By Steve Weinstein
By Bryan Bierman
By Lindsey Rhoades
By Chaz Kangas
By Ben Westhoff and Sarah Purkrabek
By Jena Ardell
By Jesse Sendejas Jr.
By Katherine Turman
Pleasure One: It's funny and adorable to hear lovin'-every-minute Spanish women try to deal with Sugarhill's chorus. They think they don't get it because it's a foreign language; how could they know it's nonsense already? Garbage in, garbage out: Don't waste your high school Spanish translating "Aserejé" back into English. It's still nonsense: The meaningless title wants to be "I said a hip," and it just gets cuter from there.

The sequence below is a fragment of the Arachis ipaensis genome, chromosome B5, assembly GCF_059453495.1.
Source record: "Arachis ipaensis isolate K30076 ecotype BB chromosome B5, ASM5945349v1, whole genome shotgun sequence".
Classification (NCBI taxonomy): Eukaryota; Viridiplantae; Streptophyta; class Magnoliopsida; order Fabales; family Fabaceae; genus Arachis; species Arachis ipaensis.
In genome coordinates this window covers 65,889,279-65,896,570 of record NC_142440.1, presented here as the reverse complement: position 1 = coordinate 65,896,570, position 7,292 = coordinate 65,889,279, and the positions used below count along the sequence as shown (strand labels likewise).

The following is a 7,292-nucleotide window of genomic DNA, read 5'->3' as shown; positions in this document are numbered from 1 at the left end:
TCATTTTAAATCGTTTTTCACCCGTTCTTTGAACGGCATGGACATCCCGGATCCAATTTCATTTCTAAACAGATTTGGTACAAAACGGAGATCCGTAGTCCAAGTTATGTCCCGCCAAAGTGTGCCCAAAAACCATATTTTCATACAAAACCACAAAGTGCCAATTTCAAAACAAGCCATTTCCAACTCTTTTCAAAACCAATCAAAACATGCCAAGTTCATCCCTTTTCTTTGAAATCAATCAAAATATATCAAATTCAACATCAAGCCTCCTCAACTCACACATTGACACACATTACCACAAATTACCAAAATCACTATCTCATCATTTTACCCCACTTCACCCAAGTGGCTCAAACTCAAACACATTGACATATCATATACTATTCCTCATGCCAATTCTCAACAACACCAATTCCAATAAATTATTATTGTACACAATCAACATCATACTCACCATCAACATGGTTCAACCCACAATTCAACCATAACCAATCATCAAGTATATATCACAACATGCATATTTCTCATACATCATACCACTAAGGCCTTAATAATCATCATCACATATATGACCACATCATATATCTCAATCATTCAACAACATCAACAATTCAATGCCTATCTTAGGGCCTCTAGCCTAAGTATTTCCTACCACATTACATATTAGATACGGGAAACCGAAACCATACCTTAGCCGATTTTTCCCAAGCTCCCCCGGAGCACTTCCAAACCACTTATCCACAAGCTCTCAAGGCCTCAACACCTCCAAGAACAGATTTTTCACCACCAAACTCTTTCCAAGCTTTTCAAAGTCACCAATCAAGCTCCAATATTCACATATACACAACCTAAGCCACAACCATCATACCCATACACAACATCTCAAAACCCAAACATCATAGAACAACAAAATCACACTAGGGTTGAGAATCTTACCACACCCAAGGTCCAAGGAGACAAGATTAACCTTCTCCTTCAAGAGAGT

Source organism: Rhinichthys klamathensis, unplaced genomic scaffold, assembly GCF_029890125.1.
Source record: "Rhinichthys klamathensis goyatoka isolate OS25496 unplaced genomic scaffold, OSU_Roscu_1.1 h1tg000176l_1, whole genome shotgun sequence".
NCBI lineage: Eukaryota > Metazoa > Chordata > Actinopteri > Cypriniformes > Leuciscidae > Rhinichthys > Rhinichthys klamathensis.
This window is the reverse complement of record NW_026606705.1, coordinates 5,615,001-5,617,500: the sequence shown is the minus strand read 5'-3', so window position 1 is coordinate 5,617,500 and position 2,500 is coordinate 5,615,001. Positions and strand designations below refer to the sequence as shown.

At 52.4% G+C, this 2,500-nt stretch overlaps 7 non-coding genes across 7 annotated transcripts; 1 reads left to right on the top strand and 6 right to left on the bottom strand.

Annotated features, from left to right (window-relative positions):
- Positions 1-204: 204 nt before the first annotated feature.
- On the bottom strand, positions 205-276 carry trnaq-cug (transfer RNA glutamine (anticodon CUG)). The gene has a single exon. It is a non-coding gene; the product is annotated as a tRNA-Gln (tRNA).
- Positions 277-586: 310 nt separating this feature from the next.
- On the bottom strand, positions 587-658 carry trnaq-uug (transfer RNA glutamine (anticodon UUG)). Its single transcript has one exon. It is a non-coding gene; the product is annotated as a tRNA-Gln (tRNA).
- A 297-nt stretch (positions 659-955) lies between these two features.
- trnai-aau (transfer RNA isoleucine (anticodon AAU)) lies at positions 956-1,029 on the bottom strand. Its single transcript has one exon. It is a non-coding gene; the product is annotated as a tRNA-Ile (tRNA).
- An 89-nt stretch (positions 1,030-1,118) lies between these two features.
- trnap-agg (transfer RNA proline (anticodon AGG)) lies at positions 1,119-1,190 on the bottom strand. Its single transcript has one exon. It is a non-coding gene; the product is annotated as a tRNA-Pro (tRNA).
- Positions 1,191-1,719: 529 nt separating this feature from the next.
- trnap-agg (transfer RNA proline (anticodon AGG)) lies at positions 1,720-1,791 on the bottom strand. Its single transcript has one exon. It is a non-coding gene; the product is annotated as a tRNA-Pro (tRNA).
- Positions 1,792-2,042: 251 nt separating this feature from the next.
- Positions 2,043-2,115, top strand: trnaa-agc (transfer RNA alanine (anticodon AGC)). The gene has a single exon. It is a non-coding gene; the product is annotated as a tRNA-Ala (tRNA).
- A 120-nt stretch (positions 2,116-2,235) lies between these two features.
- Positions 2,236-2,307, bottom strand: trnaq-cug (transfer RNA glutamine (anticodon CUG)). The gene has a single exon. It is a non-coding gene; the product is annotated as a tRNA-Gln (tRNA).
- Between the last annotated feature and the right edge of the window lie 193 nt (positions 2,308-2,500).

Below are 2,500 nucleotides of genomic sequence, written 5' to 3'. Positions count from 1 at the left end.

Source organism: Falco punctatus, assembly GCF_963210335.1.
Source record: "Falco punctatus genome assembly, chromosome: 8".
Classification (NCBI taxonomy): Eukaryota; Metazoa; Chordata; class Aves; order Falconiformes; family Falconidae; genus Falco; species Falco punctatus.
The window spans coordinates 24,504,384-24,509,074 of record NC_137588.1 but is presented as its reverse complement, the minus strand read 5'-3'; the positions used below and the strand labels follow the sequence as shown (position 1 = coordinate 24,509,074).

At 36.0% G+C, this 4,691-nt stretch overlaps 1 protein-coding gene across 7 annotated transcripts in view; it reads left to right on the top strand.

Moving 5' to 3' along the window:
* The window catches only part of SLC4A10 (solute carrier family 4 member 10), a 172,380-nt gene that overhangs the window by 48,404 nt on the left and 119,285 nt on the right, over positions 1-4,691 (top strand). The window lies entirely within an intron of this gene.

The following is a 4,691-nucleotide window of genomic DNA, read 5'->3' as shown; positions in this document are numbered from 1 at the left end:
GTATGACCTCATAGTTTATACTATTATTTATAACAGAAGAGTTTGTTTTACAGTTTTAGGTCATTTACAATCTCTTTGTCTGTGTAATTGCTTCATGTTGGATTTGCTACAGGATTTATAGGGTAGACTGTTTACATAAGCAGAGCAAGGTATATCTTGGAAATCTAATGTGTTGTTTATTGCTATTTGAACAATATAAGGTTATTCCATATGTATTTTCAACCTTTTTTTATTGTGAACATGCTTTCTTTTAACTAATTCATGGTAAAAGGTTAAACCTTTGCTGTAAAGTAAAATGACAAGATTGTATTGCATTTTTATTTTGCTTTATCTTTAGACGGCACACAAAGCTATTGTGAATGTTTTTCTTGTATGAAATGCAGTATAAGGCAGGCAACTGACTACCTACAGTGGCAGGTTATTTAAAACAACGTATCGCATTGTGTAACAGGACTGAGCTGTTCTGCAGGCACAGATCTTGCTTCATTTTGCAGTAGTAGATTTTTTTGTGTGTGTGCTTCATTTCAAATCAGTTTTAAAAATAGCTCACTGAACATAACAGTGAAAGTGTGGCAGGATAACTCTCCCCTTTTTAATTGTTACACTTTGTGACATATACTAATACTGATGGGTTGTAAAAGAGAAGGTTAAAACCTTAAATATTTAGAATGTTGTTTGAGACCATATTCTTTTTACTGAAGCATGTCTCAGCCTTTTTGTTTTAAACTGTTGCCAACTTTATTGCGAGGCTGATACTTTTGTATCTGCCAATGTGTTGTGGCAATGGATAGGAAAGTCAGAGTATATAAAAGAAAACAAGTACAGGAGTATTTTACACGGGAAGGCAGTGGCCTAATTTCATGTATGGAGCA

Pleasure Two: The chorus-length hook is grippy enough to climb a Billboard, but what the song shares with plenty internationalismo and old-skool hip-hop (and almost no other anglophone music) is how the vocals lead out the rhythmcascading joyously over a neutral Spanglobeat you'll never even notice, racing away from technique toward a good time like the crypto-dance-craze Las Ketchup demo in the video.
Pleasure Bonus: A whole cultural theory! The verse tells the story of some guy named Diego I don't quite follow, but along the way it mentions rumba, ragatanga, rastafari afrogitano, mambo, and salsa. We got the beat, the song says. We got our own phonemes. You might have the language of Empire; we're not gonna take it.